There’s a Big Difference Between Prophecy and Manipulation

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J. Lee Grady

I love the gift of prophecy, and the Bible tells us in 1 Corinthians 14:1 that we should desire to use it. I love to see people strengthened and encouraged by a personal word from God. But spiritual gifts, much like guns, can be misused—and when prophecy is misfired it always hurts people. That’s why we need more training on the healthy use of the gift of prophecy.

Over the years I’ve seen a lot of spiritual abuse perpetrated by so-called prophets who said things in the name of the Lord to manipulate people or to push their own opinions or agendas. A few years ago, I had to pray for a married couple who had been told by a “prophet” in their church that God was going to kill them because they should never have married.

This sweet couple struggled for years under a dark cloud of condemnation because this person used super-spiritual words to plant seeds of doubt about their relationship. Thankfully, after prayer, they rejected the false prophecy (which was really a curse), and they experienced freedom from the misguided words.

Witchcraft isn’t something we typically associate with Christians. Yet the word “witchcraft” or “sorcery” appears in a list of sins in Galatians 5 that the apostle Paul identified as “deeds of the flesh” (v. 20, NASB). While we normally associate witchcraft with demonic spiritual forces, Paul said it is a natural byproduct of the corrupt human nature.

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Witchcraft can be defined as any effort on the part of an individual to employ ungodly spiritual means to dominate, control or manipulate others. Witchcraft invades a church when people use deception or false spirituality to accomplish their own goals—whether to remove a pastor, push a personal or group agenda or to elevate a person in the eyes of people. We recently learned from the scandal involving the International House of Prayer that prophecy can even be used to lure an unsuspecting victim into sexual abuse.

If you want to protect yourself and your church from spiritual manipulation and control, keep these guidelines in mind:

1. True prophets are humble and teachable. People who walk in the Holy Spirit don’t elevate themselves or claim “special access” to God. They also have healthy relationships. Meanwhile, those who operate in the spirit of witchcraft often pull away from others in an effort to appear superior. They are typically lone rangers, and they don’t submit their “words” to others for accountability. If you dare to challenge their “revelations,” they will reject all correction and claim they are being persecuted.

2. True prophets encourage and edify the church. The apostle Paul said true prophecy is given for the purpose of “edification, exhortation, and consolation” (1 Cor. 14:3b). The New Living Translation says: “But one who prophesies strengthens others, encourages them, and comforts them.” This is not what happens when witchcraft is involved. False prophecy brings confusion, speculation, mysticism and condemnation, and it often draws attention to the prophet.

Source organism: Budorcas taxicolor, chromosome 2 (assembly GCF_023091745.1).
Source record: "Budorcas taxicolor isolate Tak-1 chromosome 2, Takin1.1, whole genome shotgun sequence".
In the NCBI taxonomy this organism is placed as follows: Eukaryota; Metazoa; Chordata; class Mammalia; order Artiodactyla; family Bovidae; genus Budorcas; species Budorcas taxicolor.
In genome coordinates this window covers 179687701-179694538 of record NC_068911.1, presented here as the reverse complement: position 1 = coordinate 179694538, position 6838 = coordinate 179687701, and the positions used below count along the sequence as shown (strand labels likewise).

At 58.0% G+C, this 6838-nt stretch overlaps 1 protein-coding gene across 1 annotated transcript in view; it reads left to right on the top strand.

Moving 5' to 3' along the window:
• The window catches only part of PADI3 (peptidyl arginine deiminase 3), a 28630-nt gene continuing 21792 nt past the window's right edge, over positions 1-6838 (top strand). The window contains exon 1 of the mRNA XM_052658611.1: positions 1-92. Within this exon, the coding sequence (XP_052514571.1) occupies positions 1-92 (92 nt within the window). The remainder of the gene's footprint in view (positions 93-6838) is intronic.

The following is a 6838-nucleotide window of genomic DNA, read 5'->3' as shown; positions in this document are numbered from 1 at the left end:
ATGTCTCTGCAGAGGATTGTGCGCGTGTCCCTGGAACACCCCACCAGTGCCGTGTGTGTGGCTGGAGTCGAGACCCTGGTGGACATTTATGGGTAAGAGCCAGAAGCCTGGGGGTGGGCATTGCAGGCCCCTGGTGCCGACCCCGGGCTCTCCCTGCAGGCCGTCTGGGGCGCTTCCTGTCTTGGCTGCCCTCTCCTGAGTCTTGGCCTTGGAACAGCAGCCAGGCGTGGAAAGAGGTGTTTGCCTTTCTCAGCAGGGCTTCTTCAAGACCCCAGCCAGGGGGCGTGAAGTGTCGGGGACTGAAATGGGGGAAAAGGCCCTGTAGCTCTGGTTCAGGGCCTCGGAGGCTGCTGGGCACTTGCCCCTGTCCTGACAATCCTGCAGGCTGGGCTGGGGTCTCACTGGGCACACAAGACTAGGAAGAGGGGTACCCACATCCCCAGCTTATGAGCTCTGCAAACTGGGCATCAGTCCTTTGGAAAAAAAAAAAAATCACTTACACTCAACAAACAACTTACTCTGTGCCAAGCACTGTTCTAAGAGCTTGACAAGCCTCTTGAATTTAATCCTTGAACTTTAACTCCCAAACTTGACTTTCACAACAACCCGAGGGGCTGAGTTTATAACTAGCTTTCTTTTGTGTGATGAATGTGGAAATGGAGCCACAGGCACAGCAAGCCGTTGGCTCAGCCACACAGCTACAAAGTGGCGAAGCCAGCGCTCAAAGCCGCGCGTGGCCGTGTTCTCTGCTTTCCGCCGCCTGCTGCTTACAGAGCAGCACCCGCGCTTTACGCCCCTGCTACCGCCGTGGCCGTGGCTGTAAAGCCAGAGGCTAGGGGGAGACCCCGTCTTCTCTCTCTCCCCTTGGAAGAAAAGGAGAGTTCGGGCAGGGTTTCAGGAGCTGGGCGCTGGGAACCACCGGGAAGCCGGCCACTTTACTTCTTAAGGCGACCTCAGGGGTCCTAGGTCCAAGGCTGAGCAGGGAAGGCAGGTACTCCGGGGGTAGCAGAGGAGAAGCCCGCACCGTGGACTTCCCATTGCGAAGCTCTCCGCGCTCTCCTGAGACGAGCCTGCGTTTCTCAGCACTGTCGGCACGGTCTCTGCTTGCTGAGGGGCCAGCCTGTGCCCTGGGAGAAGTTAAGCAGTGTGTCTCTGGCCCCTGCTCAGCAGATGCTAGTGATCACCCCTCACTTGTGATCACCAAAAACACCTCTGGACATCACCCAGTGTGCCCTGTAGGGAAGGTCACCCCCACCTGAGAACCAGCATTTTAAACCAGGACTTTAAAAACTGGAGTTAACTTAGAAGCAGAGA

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3. True prophets are grounded in God’s Word. A person operating in the genuine gift of prophecy will always refer to the Bible, and nothing they prophesy will ever contradict Scripture. Beware of prophets who only quote other famous prophets or make constant reference to visions, angelic encounters or other mystical experiences that seem to legitimize messages that aren’t solid biblically. God gives you discernment for a reason. Learn to use it! Any prophet who gives off a weird or cultish vibe should be scrutinized.

In the early church, the philosophy of Gnosticism was a serious threat. Gnostics believed that salvation could be obtained by tapping into a secret source of divine knowledge reserved for an elite few. This concept is often promoted in our churches today. Some leaders boast of receiving “new” revelations that other Christians have not recognized.

If witchcraft is not checked, whole churches will sometimes adopt attitudes of superiority because they embraced new doctrines regarding baptism, spiritual warfare, prayer methods or views of the end times. They assume their remarkable knowledge sets them on a higher plane than ordinary Christians—and the result is pride, division and eventual spiritual collapse.

4. True prophets pursue the fruit of the Spirit. We should all want the power of God. But power without character is dangerous. God calls us to seek both the gifts and the fruit of the Spirit so the church can be protected from ungodly spiritual agendas. When we walk in humility and love, only Jesus receives the glory—and no prophet is placed on a pedestal. Let’s put away spiritual immaturity and learn to walk in the fullness of the Spirit’s anointing.

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